THE SENATE blue ribbon committee has recommended criminal and administrative charges against agriculture and sugar officials for approving 300,000 metric tons of sugar imports amid rising prices and tight supply, allegedly without the president’s consent.
In a committee report, the body accused the officials, who later quit their jobs, of serious dishonesty, grave misconduct and insubordination, and gross neglect of duty in connection with the import order that President Ferdinand R. Marcos, Jr. vetoed last month.
Recommended charged criminally and administratively were resigned Agriculture Undersecretary Leocadio S. Sebastian, former Sugar Regulatory Administration (SRA) Head Hermenegildo R. Serafica, and former SRA board members Aurelio Gerardo J. Valderrama, Jr. and Roland B. Beltran.
The committee accused the officials of corruption, violation of the Anti-Agricultural Smuggling Act and of usurpation of functions under the Revised Penal Code.
The officials were “found liable because of the weight of the evidence, documentary- and testimony-wise, that resulted in the rebuttal of whatever good faith or regularity in the performance of duty,” Senator Francis N. Tolentino, who heads the committee, told a news briefing on Wednesday.
Fourteen committee members signed the report, with one dissent. The Senate gave media a summary of the report, which had not been made public.
“We expected this outcome but we kept our faith in the process,” Mr. Serafica said in a statement. “It is just unfortunate though that despite the pieces of evidence that we presented, they were not given weight.”
He also promised to cooperate with further probes. “My conscience is clear. I have nothing to hide.
I fervently pray that in the end of all of these, the truth will come out and justice will be served.”
Senator Ana Theresia “Risa” N. Hontiveros-Baraquel, the lone dissenter, said some officials were made to be “fall guys.” While the president can override policy, it was clear that he knew of the import plan, she said in a statement.
She also said the Senate findings would dissuade state officials “from acting with urgency on matters that affect consumers like tight supply, high prices and inflation.”
“I believe Undersecretary Sebastian when he said he was of the good faith belief that the importation not only was necessary, it had the support of the chief executive,” Ms. Hontiveros said.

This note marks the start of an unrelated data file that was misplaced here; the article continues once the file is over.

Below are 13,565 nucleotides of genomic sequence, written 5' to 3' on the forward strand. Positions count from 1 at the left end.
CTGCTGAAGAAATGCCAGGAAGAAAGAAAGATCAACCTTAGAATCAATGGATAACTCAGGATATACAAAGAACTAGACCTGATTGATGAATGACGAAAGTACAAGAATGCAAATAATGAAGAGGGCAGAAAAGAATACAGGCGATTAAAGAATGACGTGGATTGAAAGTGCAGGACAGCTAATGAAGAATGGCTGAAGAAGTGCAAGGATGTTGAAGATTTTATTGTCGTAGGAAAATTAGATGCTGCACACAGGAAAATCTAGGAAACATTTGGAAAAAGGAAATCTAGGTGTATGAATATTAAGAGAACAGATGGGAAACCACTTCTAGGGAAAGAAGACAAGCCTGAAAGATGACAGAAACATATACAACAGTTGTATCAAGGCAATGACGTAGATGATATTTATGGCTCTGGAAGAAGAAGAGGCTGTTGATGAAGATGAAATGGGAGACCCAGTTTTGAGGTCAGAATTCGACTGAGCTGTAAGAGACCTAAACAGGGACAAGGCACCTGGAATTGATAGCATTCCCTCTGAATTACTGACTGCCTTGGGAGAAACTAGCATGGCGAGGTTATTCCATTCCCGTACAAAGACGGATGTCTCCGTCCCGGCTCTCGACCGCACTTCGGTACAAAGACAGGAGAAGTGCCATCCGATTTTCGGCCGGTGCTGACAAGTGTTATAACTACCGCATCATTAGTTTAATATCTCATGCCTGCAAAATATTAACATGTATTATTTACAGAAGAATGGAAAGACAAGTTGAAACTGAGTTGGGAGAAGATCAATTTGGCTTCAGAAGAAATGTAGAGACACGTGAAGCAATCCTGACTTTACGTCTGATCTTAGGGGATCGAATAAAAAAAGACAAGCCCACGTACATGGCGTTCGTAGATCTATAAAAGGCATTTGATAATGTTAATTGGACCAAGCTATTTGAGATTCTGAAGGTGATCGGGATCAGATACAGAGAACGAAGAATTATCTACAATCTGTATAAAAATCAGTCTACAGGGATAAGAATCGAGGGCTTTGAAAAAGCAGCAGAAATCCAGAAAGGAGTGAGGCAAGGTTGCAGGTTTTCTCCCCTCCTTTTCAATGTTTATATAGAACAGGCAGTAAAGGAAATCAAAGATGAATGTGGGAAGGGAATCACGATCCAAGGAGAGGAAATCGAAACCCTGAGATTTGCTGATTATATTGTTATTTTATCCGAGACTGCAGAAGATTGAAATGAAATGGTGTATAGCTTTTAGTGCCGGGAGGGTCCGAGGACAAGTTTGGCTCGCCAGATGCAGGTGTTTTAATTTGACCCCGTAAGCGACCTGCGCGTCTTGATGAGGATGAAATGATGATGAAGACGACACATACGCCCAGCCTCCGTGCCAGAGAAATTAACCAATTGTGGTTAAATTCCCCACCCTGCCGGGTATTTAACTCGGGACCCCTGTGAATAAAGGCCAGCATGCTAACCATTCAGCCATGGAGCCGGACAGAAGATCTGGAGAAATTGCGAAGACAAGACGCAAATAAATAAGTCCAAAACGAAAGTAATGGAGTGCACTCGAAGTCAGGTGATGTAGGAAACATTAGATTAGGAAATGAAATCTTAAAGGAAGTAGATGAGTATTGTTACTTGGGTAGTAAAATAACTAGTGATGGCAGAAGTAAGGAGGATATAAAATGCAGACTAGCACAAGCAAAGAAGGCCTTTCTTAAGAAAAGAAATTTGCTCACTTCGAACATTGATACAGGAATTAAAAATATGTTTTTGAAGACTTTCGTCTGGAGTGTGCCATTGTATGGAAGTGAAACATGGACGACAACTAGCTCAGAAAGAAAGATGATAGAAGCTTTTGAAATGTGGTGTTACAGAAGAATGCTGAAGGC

She said she agreed with the findings of the committee that there “may have been” a sugar shortage.
“Facts don’t lie. The numbers don’t lie. I hope this puts to rest all speculation that the shortage is artificial,” she said in a statement. “These optics need to be seen against the data — how much sugar do we as a country actually consume and how much are we producing locally.”
Senate Minority Leader Aquilino Martin D. Pimentel III, who did not vote, told the same briefing the minority would issue its own report on the investigation.
Mr. Tolentino said that the minority report would also be debated in plenary.
On Ms. Hontiveros’ claim that some officials had become fall guys, he said: “That’s her opinion, but with all due respect to the minority, we abided by all the requests including the issuance of subpoena.”
The committee also recommended legislation meant to “eject transparency and accountability in the process of issuing import permits and other critical issuances.”
It also proposed to increase the board members of the sugar agency to eight from three. The new members should represent industrial and household consumers, sugar workers and other stakeholders.
The body also cited the need to review and rationalize the government’s sugar import policy. The SRA should “prepare a sugar importation plan with appropriate safeguards clearly specified for review of higher authorities.
Mr. Serafica at the last hearing on Sept. 6 said Mr. Marcos had proposed to import 600,000 metric tons (MT) of sugar.
“The president mentioned about a volume of 600,000 MT,” Mr. Serafica, who resigned last month after signing the import order, told senators.
Executive Secretary Victor D. Rodriguez denied the claim at the same hearing.
Mr. Serafica, who said Mr. Marcos had suggested the amount at a “hybrid” meeting, told senators he disagreed with the proposal.
He claimed to have told the president on Aug. 4 that 600,000 MT was too much since cane delivery from farmers had started and milling was about to begin.
Mr. Valderrama, the former SRA board member, backed Mr. Serafica’s claim about the Aug. 4 meeting. — Norman P. Aquino and Alyssa Nicole O. Tan